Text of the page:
A bill that would phase out the two-year waiting period for
disabled people under age 65 to become eligible for Medicare benefits may have
stalled in 2007 but now appears to be gaining momentum thanks to new efforts
from a loose coalition of advocacy groups. The legislation, that would also nix
the waiting period for those with life-threatening conditions, is now seen by
some as likely to pass in the first months of an Obama administration.
The Ending the Medicare Disability Waiting Period Act of 2007,
sponsored in the House by Rep. Gene Green (D-TX) and in the Senate by Sen. Jeff
Bingaman (D-NM), drew wide, but not bipartisan support when introduced last
year. The bill was introduced just a few months after an April 2007
Commonwealth Fund report highlighted the problem created by the 24-month
waiting period faced by nearly 7 million people under 65 that qualify for
Medicare because of severe or permanent disabilities before they're deemed
eligible for Social Security Disability Insurance to receive the coverage.
Thus as many as 1.5 million people too disabled to work are put
on hold to receive Medicare coverage, according to the Commonwealth Fund. The
report adds that nearly 39 percent are uninsured for at least a portion of this
delay and 26 percent have zero insurance during the entire waiting period. Some
people are forgoing care they can't afford with the reduced availability and
higher cost of employer-based coverage, which
in turn complicates their condition and may in fact raise the cost of their
care once they're eligible for Medicare.
The Senate's version of the bill was co-sponsored by Sen.
Barack Obama (D-IL), who the most recent polls give a better than even shot at
becoming president next year. The bill also saw co-sponsorship from Sen.
Hillary Clinton (D-NY) and Sen. John Kerry (D-MA), among other Democrats. No Republican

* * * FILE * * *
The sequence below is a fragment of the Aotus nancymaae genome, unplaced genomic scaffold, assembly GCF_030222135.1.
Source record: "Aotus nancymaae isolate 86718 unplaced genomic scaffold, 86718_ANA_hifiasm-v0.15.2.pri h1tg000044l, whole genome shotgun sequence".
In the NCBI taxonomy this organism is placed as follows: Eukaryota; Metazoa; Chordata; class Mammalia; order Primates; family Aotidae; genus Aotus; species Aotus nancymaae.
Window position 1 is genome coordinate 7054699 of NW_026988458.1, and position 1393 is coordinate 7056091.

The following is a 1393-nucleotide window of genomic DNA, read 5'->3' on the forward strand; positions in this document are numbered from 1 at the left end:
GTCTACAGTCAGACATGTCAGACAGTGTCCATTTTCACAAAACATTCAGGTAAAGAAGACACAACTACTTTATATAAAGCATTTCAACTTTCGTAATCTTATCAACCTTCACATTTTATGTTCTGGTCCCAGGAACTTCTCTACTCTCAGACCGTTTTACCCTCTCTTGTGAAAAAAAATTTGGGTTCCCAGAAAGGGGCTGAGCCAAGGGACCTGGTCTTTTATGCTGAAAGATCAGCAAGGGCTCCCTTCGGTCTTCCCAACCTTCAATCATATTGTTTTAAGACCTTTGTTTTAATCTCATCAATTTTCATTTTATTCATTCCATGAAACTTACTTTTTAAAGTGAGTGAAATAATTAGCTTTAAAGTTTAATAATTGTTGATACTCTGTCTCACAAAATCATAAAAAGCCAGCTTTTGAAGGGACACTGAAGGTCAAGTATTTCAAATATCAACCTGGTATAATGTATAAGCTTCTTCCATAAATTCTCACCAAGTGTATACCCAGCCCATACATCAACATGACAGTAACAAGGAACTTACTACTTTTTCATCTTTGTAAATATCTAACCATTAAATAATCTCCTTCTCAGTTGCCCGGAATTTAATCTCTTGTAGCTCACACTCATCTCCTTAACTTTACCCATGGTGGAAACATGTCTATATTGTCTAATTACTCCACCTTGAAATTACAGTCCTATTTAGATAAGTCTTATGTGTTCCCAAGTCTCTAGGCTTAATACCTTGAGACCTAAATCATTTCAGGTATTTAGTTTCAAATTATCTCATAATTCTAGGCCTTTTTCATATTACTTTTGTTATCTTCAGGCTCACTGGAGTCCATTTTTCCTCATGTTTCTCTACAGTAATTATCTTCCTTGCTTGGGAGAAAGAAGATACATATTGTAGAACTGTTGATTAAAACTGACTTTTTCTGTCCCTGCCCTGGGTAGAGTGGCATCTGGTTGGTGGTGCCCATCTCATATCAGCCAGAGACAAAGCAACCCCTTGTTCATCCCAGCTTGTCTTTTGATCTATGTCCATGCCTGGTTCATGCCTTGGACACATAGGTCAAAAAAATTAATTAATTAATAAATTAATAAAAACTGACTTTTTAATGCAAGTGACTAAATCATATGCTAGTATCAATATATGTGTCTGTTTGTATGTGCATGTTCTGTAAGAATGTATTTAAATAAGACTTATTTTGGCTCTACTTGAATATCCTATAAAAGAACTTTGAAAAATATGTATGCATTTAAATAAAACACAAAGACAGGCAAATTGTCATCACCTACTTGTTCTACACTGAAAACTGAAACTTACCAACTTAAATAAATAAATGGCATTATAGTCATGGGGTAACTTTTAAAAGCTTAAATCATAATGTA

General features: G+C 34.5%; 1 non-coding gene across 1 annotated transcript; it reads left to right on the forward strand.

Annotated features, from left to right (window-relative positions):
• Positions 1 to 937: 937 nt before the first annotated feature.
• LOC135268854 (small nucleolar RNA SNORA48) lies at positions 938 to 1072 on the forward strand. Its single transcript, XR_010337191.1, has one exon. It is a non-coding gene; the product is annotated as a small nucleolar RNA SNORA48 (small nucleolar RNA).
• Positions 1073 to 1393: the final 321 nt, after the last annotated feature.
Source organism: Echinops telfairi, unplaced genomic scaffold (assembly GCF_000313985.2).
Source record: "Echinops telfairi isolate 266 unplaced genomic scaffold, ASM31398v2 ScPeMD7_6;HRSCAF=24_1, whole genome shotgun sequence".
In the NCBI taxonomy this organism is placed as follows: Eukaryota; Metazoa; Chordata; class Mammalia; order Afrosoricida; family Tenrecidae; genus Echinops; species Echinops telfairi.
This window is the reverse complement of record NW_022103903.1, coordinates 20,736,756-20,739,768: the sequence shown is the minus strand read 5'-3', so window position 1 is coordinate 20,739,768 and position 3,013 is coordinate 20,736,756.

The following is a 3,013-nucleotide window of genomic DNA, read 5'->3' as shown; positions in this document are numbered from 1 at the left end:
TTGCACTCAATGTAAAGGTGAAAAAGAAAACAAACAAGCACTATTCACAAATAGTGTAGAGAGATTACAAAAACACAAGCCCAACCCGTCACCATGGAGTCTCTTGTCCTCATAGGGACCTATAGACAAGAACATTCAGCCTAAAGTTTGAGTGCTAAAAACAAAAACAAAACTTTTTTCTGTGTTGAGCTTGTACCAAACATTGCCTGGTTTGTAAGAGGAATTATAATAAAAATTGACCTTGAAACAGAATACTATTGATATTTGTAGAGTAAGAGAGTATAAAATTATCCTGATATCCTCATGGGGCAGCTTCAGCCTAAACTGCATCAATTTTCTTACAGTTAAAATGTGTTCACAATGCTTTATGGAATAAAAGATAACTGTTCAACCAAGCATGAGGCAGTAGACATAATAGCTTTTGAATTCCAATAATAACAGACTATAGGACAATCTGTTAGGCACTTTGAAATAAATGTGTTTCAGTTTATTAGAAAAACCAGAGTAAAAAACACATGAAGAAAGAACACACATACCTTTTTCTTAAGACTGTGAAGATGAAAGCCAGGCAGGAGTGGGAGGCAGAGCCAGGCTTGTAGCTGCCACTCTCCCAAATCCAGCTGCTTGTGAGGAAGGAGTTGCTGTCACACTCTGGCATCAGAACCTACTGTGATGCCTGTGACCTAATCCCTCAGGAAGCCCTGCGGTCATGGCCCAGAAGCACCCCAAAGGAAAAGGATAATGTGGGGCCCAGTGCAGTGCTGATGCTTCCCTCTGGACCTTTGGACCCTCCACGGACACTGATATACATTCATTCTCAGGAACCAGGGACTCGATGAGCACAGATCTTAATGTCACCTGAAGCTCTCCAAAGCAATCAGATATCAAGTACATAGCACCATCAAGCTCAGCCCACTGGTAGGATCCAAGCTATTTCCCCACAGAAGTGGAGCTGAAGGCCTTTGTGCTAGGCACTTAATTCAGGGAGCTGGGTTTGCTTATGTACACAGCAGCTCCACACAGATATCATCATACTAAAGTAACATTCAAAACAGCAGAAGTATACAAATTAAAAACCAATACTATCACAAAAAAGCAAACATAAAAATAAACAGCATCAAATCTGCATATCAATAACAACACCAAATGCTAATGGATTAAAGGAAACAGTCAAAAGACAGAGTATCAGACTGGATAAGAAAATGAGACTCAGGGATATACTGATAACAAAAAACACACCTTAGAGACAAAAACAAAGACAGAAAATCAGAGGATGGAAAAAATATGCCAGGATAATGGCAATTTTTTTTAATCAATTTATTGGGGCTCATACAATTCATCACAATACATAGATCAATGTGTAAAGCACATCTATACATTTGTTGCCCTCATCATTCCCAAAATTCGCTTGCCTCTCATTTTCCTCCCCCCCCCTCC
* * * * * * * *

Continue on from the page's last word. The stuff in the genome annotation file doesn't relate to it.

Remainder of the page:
senators co-sponsored it, and only a handful of Republicans supported the House
version despite roughly 100 total co-sponsors.
The waiting period would shrink to 18 months in the first year
after passage beginning a steady slide in two-month steps for 10 years before
dropping to nothing in the sunset year, which was 2017 in the original bill.
People with life-threatening conditions can skip all that under
Bingaman and Green's legislation. It asks for HHS to work with the National
Institutes of Health, the Centers for Disease Control and Prevention and other
entities to craft a list of conditions that are fatal without medical
treatment. Care would be given to those who suffer from those conditions within
at least 90 days of the enactment of the bill.
Buzz about a collection of advocacy groups is real, according
to patient advocates, who are looking to Obama to aid their cause, but suggest
that "any new administration" could mount a policy push.
Groups encompassing many interests are coming together, said
Gerald McIntyre, directing attorney at the National Senior Citizens Law Center
in Los Angeles, including advocates representing Medicare, Social Security and
“I would say this: It's too soon to say that anything is likely
in the coming year but I would say this is something that would be close to the
top of the list,” McIntyre said. McIntyre said that the odds of its passage
would be expected to rise if comprehensive health care reform doesn't go
through early in an Obama or McCain presidency.
“I think that would increase the pressure for it,” he said. “It
is something that has possibilities as a standalone, which I wouldn't say for a
lot of proposals.”
Advocates say that it is difficult to gauge whether there would
be concerted ideological opposition, with any possible protest coming from
those who dislike that it costs money, they say.
What makes this piece of legislation even more important to
advocacy groups is that people who qualify for Social Security disability see a
spike in medical expenses at the onset of that disability -- just when they're
being forced to wait for coverage. “This period may be even more important to
them than after 24 months has passed,” McIntyre said.
Also contained in the twin 2007 bills is a directive to the HHS
secretary to request an Institute of Medicine study within two years to gauge
the range of disability conditions that could be delayed or prevented if
individuals get access to health care services and coverage before a condition
reaches disability levels. The bill appropriates $750,000 for the NAS study.
The offices of Bingaman and Green did not return calls for
comment. -- Seth Freedland (